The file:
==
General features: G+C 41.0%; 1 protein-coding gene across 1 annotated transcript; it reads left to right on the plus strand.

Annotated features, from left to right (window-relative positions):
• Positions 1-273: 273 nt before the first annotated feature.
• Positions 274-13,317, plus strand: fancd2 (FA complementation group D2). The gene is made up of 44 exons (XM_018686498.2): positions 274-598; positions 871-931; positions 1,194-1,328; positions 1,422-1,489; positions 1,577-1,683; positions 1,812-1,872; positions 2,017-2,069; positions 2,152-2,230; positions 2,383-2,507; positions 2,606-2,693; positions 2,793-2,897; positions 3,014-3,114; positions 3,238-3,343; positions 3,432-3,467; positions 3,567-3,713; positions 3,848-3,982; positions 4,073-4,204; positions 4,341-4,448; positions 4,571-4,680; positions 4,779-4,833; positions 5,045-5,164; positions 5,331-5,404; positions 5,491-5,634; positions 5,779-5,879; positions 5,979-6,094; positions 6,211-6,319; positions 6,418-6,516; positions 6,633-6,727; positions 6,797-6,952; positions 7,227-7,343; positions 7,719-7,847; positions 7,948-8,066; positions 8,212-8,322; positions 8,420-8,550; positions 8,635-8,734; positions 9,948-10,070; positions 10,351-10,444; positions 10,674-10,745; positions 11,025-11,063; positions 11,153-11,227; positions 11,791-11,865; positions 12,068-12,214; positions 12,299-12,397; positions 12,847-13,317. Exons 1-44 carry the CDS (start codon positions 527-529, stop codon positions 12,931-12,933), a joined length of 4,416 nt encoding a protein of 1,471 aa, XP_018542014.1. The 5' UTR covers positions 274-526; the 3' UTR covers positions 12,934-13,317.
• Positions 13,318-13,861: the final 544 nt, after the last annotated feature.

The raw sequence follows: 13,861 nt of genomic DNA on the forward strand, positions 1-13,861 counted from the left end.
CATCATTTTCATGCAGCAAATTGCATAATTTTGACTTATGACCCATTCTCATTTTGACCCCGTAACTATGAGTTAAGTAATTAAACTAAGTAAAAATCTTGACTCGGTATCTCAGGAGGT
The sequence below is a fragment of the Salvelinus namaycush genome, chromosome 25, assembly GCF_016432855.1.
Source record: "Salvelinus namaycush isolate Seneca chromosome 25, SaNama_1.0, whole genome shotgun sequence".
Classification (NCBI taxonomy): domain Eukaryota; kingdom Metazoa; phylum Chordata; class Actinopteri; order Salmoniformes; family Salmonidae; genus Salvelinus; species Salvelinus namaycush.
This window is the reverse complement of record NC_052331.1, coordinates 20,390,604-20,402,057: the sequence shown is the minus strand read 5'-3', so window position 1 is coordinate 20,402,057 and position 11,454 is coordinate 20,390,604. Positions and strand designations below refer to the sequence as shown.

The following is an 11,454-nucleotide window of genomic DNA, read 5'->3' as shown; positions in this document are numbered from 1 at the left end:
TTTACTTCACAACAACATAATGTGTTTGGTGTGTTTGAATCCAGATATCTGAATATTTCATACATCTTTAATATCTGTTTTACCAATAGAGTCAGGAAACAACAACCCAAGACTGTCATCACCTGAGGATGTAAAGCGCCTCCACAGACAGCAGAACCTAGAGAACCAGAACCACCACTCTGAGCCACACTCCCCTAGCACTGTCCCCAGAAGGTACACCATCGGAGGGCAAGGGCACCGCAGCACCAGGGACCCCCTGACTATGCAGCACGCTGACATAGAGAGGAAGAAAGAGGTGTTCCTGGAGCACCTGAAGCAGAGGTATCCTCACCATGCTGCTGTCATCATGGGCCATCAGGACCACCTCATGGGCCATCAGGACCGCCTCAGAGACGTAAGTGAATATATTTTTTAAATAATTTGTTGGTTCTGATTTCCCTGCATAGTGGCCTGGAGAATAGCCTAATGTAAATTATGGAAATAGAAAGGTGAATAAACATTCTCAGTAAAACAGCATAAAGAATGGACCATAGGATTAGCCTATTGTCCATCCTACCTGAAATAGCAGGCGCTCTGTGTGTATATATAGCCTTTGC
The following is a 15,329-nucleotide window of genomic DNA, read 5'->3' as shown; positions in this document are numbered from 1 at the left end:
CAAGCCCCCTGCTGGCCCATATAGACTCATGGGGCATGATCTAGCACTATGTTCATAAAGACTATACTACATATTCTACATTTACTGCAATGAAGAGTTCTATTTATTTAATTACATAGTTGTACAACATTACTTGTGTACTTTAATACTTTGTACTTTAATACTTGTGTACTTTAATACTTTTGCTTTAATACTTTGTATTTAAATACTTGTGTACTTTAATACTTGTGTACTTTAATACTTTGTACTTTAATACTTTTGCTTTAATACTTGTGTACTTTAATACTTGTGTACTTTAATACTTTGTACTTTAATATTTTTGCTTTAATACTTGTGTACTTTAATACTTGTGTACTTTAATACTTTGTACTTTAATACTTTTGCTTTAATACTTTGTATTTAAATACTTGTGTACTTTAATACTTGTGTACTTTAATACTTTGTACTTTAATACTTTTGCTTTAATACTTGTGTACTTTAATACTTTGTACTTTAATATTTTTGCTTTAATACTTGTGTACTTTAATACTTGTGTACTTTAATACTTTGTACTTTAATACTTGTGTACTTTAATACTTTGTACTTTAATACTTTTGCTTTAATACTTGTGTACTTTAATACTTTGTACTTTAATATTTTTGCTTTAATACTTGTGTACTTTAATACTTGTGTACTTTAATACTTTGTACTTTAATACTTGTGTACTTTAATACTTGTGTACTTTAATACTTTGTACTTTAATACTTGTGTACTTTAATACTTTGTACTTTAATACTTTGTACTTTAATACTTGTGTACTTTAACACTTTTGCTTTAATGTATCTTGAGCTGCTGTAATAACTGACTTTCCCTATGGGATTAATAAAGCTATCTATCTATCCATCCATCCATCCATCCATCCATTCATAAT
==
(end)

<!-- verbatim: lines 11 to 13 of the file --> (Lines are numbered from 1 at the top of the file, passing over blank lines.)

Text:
This window is the reverse complement of record NC_052331.1, coordinates 20,390,604-20,402,057: the sequence shown is the minus strand read 5'-3', so window position 1 is coordinate 20,402,057 and position 11,454 is coordinate 20,390,604. Positions and strand designations below refer to the sequence as shown.

The following is an 11,454-nucleotide window of genomic DNA, read 5'->3' as shown; positions in this document are numbered from 1 at the left end:
TTTACTTCACAACAACATAATGTGTTTGGTGTGTTTGAATCCAGATATCTGAATATTTCATACATCTTTAATATCTGTTTTACCAATAGAGTCAGGAAACAACAACCCAAGACTGTCATCACCTGAGGATGTAAAGCGCCTCCACAGACAGCAGAACCTAGAGAACCAGAACCACCACTCTGAGCCACACTCCCCTAGCACTGTCCCCAGAAGGTACACCATCGGAGGGCAAGGGCACCGCAGCACCAGGGACCCCCTGACTATGCAGCACGCTGACATAGAGAGGAAGAAAGAGGTGTTCCTGGAGCACCTGAAGCAGAGGTATCCTCACCATGCTGCTGTCATCATGGGCCATCAGGACCACCTCATGGGCCATCAGGACCGCCTCAGAGACGTAAGTGAATATATTTTTTAAATAATTTGTTGGTTCTGATTTCCCTGCATAGTGGCCTGGAGAATAGCCTAATGTAAATTATGGAAATAGAAAGGTGAATAAACATTCTCAGTAAAACAGCATAAAGAATGGACCATAGGATTAGCCTATTGTCCATCCTACCTGAAATAGCAGGCGCTCTGTGTGTATATATAGCCTTTGC